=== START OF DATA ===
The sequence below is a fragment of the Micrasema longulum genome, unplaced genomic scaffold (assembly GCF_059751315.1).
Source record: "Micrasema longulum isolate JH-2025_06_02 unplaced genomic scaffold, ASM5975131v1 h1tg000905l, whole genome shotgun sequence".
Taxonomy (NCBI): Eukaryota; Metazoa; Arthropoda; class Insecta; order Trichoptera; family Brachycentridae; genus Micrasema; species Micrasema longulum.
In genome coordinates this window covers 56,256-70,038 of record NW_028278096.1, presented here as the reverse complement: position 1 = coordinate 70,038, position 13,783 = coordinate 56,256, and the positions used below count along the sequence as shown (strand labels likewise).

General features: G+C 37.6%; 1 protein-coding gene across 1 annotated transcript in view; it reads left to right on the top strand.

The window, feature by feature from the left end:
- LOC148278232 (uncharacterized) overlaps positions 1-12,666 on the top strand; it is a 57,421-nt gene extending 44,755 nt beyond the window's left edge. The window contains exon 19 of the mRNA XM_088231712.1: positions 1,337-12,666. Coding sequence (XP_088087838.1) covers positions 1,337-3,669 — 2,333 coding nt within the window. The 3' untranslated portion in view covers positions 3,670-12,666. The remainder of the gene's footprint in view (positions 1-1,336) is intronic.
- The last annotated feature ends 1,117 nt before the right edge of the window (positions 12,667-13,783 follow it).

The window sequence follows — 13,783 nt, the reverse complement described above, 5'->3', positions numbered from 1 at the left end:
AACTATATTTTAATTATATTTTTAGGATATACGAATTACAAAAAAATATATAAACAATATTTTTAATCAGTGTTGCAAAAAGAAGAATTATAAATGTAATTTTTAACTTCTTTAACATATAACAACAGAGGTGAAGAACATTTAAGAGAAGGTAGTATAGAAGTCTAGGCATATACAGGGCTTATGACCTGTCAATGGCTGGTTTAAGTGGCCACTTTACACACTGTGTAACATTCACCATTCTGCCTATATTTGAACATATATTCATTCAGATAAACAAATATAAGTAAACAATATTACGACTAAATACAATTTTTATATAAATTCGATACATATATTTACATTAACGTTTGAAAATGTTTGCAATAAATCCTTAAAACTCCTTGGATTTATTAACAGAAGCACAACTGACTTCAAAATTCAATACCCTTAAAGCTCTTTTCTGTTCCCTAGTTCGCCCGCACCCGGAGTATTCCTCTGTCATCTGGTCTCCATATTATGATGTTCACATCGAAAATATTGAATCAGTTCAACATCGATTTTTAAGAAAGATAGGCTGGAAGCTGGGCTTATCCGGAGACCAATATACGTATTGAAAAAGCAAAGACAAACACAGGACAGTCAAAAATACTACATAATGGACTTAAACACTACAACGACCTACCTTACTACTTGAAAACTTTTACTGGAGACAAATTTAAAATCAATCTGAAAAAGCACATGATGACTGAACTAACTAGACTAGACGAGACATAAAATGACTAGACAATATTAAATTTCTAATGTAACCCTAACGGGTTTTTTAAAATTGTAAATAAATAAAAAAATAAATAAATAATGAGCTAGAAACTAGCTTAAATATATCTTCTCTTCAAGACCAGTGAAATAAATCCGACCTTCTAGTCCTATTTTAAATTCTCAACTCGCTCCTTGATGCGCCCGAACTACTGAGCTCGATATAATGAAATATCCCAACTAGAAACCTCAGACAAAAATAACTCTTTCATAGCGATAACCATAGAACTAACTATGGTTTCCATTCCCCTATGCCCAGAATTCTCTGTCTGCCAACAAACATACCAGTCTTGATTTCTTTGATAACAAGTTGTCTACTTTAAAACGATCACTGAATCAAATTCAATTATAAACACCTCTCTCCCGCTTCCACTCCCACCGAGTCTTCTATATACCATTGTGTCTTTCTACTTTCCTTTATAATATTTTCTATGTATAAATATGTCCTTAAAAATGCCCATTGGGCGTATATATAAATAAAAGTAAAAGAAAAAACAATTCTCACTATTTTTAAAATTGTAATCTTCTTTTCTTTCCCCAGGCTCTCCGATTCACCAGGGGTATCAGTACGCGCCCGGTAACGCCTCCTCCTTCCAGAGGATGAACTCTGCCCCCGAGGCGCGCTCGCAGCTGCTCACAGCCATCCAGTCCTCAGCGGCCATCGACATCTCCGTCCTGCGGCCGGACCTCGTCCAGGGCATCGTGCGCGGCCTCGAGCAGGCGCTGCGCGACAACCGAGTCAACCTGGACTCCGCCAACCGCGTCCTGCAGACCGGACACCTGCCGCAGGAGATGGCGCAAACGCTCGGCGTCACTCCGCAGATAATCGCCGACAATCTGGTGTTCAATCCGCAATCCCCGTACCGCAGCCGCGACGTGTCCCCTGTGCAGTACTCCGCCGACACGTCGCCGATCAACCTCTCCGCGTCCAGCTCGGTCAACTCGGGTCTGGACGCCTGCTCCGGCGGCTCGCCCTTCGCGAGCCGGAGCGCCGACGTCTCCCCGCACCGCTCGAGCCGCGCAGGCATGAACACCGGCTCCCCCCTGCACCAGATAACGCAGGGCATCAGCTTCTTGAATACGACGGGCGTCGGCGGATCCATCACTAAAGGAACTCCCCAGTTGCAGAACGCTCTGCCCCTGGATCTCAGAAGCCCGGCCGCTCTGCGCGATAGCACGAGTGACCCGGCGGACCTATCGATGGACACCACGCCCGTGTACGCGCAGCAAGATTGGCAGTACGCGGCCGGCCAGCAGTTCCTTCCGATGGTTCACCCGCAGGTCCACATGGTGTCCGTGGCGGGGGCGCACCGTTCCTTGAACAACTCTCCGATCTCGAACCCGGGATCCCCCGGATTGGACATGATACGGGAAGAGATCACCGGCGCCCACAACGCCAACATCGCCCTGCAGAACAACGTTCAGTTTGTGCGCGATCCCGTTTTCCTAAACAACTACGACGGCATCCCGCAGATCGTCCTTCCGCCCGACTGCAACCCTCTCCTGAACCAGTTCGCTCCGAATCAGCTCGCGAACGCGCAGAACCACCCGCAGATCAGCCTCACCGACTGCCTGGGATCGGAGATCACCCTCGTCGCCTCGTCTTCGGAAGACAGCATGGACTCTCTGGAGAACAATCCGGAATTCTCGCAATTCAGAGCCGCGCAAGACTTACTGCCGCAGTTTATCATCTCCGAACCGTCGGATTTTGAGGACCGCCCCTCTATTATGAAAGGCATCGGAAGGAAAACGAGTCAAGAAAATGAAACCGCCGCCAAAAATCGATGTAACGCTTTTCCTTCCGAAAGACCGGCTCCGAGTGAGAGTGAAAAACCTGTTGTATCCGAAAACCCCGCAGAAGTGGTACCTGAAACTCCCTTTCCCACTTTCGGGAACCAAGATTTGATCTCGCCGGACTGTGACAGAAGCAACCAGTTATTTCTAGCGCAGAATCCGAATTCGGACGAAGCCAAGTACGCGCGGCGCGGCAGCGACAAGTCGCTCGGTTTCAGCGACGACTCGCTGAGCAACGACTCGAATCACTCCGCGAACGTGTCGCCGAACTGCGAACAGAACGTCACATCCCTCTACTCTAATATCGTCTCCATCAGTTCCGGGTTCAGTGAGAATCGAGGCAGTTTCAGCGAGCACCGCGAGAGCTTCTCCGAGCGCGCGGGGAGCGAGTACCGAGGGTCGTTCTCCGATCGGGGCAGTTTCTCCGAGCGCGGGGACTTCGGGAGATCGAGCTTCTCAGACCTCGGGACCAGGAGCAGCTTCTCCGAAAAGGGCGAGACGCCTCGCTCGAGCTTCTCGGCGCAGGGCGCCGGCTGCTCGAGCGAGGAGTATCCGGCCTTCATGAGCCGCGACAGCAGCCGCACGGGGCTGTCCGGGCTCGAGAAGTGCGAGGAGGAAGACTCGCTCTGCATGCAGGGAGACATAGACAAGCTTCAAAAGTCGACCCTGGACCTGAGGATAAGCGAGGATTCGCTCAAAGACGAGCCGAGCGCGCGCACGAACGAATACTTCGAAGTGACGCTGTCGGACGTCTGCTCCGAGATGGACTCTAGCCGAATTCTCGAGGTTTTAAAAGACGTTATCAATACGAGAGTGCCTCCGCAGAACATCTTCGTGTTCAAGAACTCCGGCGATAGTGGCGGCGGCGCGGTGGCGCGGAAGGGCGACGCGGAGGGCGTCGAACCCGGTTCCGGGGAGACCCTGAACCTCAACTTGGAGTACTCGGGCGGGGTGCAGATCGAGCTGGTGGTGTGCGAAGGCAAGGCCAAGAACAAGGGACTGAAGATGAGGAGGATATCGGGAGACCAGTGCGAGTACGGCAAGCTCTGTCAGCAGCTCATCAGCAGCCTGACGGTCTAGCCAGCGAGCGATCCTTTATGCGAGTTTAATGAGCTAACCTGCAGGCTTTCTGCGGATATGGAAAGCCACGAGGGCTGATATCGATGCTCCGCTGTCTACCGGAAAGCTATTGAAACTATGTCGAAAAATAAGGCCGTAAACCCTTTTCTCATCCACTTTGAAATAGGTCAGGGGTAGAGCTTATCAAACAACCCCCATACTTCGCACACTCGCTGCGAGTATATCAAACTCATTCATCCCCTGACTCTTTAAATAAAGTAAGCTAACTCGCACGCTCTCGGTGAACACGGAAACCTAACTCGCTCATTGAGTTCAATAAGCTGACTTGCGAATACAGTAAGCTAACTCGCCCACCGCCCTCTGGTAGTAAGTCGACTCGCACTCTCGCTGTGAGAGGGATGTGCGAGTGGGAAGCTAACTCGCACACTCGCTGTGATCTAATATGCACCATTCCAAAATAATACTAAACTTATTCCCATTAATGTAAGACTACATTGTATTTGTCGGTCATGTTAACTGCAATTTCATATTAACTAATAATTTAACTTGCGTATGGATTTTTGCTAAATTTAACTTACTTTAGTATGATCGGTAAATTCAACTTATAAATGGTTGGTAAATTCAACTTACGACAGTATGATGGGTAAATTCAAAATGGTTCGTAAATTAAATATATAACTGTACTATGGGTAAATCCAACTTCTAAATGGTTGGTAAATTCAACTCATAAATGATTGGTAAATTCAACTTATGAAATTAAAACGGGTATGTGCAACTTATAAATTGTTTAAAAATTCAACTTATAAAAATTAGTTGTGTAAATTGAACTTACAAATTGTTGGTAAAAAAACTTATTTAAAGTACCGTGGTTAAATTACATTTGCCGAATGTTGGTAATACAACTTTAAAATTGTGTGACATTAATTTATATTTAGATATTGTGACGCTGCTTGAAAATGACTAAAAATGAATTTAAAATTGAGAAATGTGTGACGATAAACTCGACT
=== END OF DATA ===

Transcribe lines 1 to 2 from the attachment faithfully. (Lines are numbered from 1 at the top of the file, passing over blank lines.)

The sequence below is a fragment of the Micrasema longulum genome, unplaced genomic scaffold (assembly GCF_059751315.1).
Source record: "Micrasema longulum isolate JH-2025_06_02 unplaced genomic scaffold, ASM5975131v1 h1tg000905l, whole genome shotgun sequence".